zeugma


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zeug·ma

 (zo͞og′mə)
n.
1. Syllepsis.
2. A construction in which one word or phrase is understood to fill a parallel syntactic role in two or more clauses or phrases, as with the verb was in She was upstairs, and her husband downstairs.

[Latin, from Greek, a joining, bond; see yeug- in Indo-European roots.]

zeugma

(ˈzjuːɡmə)
n
(Literary & Literary Critical Terms) a figure of speech in which a word is used to modify or govern two or more words although appropriate to only one of them or making a different sense with each, as in the sentence Mr. Pickwick took his hat and his leave (Charles Dickens)
[C16: via Latin from Greek: a yoking, from zeugnunai to yoke]
zeugmatic adj
zeugˈmatically adv

zeug•ma

(ˈzug mə)

n.
the use of a word to modify or govern two or more words when it is appropriate to only one of them or is appropriate to each but in a different way, as in to wage war and peace or He caught a trout and a bad cold.
[1515–25; < Greek zeûgma=zeug(nýnai) to join, yoke + -ma n. suffix of result]
zeug•mat′ic (-ˈmæt ɪk) adj.

zeugma

the use of a word grammatically related to two adjacent words, but inappropriate for one of them, as in “he loved both his wife and his wallet.” — zeugmatic, adj.
See also: Rhetoric and Rhetorical Devices
ThesaurusAntonymsRelated WordsSynonymsLegend:
Noun1.zeugma - use of a word to govern two or more words though appropriate to only one; "`Mr. Pickwick took his hat and his leave' is an example of zeugma"
figure of speech, trope, image, figure - language used in a figurative or nonliteral sense
syllepsis - use of a word to govern two or more words though agreeing in number or case etc. with only one
Translations
zeugmazeugme
zeugma

zeugma

nZeugma nt
References in periodicals archive ?
"Apo koinou, Greek for 'in common,' is a figure of speech, a variety of zeugma, in which a single word or phrase is shared between two distinct, independent syntactic units." (37) Avi-ram remarks:
Episodes include: (1) "Mysterious Life of Caves" which investigates the role microbes play in the creation of some limestone caves; (2) "Lost Roman Treasure" which follows archaeologists working on artifacts in Turkey's ancient city of Zeugma; (3) "Galileo's Battle for the Heavens" which explores the story of Galileo Galilei; (4) "Volcano's Deadly Warning" which describes how volcanologists predict eruptions; and (5) "Sinking City of Venice" which examines the threat from floods Venice, Italy faces.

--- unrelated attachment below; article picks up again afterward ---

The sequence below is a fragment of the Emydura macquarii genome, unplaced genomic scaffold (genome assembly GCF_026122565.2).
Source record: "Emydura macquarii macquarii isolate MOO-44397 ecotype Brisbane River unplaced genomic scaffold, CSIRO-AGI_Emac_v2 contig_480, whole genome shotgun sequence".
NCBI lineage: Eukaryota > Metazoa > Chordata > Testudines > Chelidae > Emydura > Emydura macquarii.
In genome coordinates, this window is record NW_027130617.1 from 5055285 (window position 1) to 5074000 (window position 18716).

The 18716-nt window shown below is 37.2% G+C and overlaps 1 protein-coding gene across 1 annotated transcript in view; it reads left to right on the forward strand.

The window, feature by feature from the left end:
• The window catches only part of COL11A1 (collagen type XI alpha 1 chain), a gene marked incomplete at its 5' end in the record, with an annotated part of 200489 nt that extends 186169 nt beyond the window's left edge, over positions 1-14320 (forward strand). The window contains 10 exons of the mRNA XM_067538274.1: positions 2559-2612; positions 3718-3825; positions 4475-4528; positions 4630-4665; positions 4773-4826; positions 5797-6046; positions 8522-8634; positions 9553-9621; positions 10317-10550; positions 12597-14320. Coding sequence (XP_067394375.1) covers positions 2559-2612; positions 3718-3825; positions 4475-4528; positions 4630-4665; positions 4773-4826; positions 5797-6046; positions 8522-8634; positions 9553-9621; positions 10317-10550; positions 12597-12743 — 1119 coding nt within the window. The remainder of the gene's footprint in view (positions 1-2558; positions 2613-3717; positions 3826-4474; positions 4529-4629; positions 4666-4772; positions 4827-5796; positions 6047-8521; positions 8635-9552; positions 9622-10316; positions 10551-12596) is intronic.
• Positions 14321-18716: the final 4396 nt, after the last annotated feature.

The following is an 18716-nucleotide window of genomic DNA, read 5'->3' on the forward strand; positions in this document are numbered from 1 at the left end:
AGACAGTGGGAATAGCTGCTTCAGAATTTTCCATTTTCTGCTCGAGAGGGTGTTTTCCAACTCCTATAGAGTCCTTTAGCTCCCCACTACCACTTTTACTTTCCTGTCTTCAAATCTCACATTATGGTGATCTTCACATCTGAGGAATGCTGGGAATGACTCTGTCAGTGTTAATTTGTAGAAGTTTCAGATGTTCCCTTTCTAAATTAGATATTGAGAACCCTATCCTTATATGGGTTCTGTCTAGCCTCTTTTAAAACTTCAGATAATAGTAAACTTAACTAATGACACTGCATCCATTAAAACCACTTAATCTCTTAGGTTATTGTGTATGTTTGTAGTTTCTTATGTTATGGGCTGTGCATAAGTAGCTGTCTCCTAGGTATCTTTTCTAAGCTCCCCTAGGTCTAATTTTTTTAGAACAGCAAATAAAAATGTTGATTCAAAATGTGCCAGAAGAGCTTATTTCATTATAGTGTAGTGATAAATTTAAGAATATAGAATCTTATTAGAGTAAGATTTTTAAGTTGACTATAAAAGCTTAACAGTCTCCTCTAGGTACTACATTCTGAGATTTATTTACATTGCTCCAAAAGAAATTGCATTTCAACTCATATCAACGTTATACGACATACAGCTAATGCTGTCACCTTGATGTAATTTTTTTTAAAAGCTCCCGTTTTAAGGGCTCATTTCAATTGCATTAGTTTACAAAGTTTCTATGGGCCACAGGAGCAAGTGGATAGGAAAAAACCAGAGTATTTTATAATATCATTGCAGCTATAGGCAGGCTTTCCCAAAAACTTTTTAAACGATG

* The dammed waters from the Euphrates River in Southeast Turkey continue to rise, and a second part of the ancient Roman legionary city of Zeugma has been swallowed up.
AFTER APPEARING ON THE FRONT PAGE of the New York Times (`Dam in Turkey May Soon Flood A "2nd Pompeii"' on May 7th this year), as well as numerous other national newspapers, the Euphrates bridge-town of Zeugma, virtually unknown a few months ago, has witnessed a major rescue excavation on the lower terraces of the Graeco-Roman city as the waters from the $1.5 billion Biricek dam rose day-by-day.
A new dam threatens to plunge the ruins of Zeugma, a 2,000-year-old outpost of the Roman Empire, underwater.
THIS summer, Zeugma, a vast and magnificent ancient city, all but disappeared from the face of the Earth.
Jon Gorvett reports from Turkey on the last fleeting glimpse of parts of the ancient Roman city of Zeugma before it sank beneath the waters of the Birecik dam.
Douglass' antithetical comparison embodies the rhetorical strategy used throughout the Narrative, which depends upon ironic chiasmus--the mirror inversion of a clause within a sentence--and sardonic zeugma, or the yoking of dependent clauses and words to a single verb.
La mayor parte de estas enumeraciones son acumulativas sobre la base dispositiva del isocolon (congeries) aunque esta acumulacion de miembros sea aligerada, en ocasiones, por medio del zeugma como en el texto
Rolex Associate Laureate Catherine Abadie-Reynal is racing to map the ancient cities of Zeugma and Apameia before they sink beneath the waters of a reservoir
Curnow makes of Stevens's phrase a sardonic zeugma by using 'that'd be' twice, first with the simple predicate 'freedom' and second with the predicate 'day', forming the idiom 'that'd be the day', used in colloquial English to suggest the impossibility of a wished-for state.
The effect is based on a clever zeugma; both pewter and the soul can "glimmer," be "fogged up" or "glitter." So, the poet is not only celebrating his Irish ancestors through his meditation on pewter.